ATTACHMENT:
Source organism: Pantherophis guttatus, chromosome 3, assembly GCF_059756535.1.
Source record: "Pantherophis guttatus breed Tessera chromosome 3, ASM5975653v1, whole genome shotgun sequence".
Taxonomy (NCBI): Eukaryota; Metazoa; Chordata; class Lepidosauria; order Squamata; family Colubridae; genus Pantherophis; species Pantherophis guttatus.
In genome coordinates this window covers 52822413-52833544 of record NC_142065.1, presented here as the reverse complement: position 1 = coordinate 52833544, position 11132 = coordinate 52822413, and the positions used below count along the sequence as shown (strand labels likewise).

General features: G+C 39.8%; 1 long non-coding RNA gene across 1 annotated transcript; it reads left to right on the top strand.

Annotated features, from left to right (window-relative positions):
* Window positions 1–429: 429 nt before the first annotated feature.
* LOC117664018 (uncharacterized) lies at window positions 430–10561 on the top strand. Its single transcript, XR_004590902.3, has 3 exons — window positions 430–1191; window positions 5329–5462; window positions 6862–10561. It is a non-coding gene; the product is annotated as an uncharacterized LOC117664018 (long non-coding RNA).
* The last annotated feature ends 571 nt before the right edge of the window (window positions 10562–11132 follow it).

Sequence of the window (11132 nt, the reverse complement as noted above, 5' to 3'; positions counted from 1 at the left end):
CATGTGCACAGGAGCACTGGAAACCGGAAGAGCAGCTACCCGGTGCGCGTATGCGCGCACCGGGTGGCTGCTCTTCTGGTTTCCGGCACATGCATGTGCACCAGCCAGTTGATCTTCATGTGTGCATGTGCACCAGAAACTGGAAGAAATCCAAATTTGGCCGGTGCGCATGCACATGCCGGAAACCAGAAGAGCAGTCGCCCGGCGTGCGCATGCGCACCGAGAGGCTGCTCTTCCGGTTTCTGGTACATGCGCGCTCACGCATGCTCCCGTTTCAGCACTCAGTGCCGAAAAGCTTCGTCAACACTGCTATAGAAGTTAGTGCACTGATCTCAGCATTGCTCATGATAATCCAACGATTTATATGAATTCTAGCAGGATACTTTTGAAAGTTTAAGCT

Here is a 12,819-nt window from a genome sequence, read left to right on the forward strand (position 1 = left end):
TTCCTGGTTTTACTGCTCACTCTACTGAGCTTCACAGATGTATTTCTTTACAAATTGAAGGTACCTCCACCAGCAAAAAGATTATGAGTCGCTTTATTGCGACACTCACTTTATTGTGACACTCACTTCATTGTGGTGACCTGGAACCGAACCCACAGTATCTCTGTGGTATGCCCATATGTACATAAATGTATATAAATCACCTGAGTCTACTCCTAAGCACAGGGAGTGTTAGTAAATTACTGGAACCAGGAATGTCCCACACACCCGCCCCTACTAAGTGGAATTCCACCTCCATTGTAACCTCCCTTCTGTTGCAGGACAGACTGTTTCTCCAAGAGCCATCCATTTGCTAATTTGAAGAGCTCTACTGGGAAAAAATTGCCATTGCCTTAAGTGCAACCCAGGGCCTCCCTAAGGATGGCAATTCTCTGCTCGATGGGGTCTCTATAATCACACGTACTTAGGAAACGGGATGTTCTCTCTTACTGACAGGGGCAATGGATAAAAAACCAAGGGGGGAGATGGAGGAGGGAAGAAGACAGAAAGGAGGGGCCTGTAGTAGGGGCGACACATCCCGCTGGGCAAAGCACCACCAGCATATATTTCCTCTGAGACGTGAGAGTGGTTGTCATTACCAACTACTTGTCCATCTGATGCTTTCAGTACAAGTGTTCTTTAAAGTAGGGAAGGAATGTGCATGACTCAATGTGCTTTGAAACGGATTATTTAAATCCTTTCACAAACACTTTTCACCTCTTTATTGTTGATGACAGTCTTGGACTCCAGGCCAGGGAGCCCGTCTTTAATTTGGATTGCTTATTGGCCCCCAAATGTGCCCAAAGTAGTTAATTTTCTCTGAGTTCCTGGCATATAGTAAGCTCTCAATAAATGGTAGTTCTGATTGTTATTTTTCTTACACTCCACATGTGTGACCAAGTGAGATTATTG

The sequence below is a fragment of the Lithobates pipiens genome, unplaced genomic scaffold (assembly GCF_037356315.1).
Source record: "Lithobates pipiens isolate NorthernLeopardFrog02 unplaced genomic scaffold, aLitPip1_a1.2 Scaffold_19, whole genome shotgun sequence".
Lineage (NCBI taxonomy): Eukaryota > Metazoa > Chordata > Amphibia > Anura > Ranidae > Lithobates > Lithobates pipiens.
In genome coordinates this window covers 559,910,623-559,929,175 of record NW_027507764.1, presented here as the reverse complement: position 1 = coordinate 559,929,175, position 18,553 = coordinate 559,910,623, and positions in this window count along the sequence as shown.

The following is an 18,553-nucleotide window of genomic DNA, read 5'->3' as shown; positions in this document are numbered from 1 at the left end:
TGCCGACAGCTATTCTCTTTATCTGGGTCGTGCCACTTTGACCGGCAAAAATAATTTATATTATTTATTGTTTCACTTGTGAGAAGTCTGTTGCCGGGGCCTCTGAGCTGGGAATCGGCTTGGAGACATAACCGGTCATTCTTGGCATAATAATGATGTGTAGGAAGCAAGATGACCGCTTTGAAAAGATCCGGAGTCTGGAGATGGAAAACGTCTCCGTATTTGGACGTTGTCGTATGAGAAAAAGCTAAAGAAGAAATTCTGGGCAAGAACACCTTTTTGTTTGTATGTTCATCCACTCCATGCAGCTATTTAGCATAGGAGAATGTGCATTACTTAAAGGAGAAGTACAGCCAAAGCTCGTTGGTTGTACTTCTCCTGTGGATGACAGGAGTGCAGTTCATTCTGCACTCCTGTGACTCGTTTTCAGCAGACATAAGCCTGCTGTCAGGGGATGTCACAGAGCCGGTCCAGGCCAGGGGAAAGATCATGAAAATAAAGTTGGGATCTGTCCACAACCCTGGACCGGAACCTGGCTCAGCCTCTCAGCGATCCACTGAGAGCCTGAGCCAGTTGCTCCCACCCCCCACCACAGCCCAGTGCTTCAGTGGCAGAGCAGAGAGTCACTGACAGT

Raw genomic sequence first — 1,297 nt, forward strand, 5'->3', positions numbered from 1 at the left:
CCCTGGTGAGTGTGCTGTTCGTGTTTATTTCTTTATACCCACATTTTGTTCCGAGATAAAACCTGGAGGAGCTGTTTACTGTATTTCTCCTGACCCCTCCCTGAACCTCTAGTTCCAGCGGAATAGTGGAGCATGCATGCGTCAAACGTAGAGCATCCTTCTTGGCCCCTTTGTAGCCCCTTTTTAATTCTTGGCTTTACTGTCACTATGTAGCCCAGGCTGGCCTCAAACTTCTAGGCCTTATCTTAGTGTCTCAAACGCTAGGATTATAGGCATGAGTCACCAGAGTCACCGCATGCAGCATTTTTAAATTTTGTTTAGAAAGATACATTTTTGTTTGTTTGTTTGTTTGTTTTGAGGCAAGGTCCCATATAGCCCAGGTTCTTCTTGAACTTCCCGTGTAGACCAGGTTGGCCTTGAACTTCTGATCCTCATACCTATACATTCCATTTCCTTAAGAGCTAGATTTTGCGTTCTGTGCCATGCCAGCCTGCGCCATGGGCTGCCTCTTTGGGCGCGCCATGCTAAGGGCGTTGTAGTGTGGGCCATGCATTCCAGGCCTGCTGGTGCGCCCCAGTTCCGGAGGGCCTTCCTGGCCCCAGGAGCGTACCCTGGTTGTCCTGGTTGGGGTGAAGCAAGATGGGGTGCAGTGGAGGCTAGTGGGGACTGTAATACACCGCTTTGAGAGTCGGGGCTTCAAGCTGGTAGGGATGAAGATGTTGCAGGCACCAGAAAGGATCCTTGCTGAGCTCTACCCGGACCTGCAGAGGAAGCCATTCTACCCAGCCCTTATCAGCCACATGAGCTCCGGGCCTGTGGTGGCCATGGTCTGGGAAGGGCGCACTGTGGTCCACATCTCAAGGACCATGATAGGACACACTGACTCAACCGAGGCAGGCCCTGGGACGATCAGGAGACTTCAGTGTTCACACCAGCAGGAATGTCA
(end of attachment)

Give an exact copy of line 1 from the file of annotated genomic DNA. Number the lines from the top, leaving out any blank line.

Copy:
Source organism: Pantherophis guttatus, chromosome 3, assembly GCF_059756535.1.